NZ geospatial custodian steps down

By on 5 March, 2013


After more than three years at the Land Information New Zealand’s Geospatial Office, Kevin Sweeney has recently stepped down from his post as Geospatial Custodian. Rob Deacon, who leads the national SDI programme, will be assuming the role of Acting Geospatial Custodian following Sweeney’s departure.

Sweeney was responsible for New Zealand’s Geospatial Strategy, as well as the administration of the national geospatial work programme to expand the contribution that spatial information and technologies make to New Zealand’s economic growth agenda.

Sweeney also convened and served as Chair of the national Geospatial Steering Committee, responsible for implementation of the Geospatial Strategy work programme across the New Zealand Government and industry.

“It has been an interesting experience,” says Sweeney.

“When I first came to the New Zealand Geospatial Office, the office consisted of only a couple of staff and there was no formal work programme in place. Looking at it now, it’s inspiring to see how far we’ve come and achieved after adding several leadership roles to support our various initiatives.”

He comments that it was a privilege working together with the rest of the NZGO team in publishing New Zealand’s Spatial Data Infrastructure (SDI) Cookbook , launching the national geospatial data catalogue, and contributing to the passage of the cabinet paper, which directs public service agencies to share geospatial information in accordance with a national SDI.

“We in the NZGO often found ourselves explaining what geospatial information is, how SDI can support economic growth and generally what is to be gained from adopting a location-based perspective to information. But while Custodian I also stressed the importance of providing technical support for practitioners and serving as their voice within government.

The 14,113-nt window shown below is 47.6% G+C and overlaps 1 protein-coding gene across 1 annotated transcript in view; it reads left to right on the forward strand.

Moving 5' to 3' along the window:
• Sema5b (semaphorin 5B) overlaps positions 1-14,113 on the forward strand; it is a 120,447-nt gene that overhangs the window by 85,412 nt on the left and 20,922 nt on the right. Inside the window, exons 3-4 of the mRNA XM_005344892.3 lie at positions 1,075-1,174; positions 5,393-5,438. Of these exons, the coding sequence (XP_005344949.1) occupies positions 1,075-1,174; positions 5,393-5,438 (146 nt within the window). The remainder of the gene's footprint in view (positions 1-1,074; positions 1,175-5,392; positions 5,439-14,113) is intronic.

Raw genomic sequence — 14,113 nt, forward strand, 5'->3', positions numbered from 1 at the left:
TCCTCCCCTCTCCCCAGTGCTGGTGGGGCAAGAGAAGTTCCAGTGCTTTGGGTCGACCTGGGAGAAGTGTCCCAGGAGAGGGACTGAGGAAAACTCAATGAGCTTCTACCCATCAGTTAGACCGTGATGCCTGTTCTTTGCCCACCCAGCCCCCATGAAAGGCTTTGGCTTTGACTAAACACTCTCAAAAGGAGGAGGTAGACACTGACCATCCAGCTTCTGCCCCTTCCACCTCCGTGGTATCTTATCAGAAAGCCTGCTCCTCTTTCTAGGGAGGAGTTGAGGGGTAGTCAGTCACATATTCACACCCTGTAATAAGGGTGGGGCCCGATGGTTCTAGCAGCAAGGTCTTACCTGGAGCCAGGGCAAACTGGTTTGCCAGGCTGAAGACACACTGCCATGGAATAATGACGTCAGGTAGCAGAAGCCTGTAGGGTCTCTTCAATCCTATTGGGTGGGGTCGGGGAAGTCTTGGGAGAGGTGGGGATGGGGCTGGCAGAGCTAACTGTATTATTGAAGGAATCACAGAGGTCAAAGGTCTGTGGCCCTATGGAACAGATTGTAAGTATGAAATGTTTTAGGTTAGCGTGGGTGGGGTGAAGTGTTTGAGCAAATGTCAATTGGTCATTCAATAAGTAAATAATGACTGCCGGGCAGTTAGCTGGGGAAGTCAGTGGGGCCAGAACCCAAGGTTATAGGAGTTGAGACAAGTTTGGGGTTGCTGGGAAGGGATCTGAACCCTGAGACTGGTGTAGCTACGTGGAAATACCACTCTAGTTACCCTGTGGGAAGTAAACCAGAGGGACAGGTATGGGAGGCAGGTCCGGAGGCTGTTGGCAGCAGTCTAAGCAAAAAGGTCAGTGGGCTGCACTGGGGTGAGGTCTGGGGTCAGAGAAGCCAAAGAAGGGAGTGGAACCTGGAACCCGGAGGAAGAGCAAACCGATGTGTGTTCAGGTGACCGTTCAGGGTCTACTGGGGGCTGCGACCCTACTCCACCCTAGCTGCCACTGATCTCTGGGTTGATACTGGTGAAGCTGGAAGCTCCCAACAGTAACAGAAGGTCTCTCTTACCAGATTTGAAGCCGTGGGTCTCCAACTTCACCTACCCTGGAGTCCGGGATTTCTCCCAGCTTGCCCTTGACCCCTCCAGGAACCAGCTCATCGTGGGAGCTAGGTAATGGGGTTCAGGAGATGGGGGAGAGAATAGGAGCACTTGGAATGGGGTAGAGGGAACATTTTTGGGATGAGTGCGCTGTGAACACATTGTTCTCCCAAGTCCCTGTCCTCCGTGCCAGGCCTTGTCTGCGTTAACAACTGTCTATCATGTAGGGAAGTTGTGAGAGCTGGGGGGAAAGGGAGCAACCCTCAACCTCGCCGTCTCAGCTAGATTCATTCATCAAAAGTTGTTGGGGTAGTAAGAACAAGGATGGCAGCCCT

“I think the challenge really boils down to articulating the value proposition of investing in an SDI and at the same time supporting those who are responsible for making it happen.”

“Establishing an SDI is a long journey and as such strong and ongoing commitment from governments is needed.”

“There’s often a general understanding on what it is and what it can do but much still needs to be done to convince decision makers that it needs to be an integral part of how governments operate and how they do business and that it really does pay off.”

Sweeney says although he’s moved on from his post at the NZGO, he looks forward to contributing to the development of the geospatial community in New Zealand in his future endeavours.

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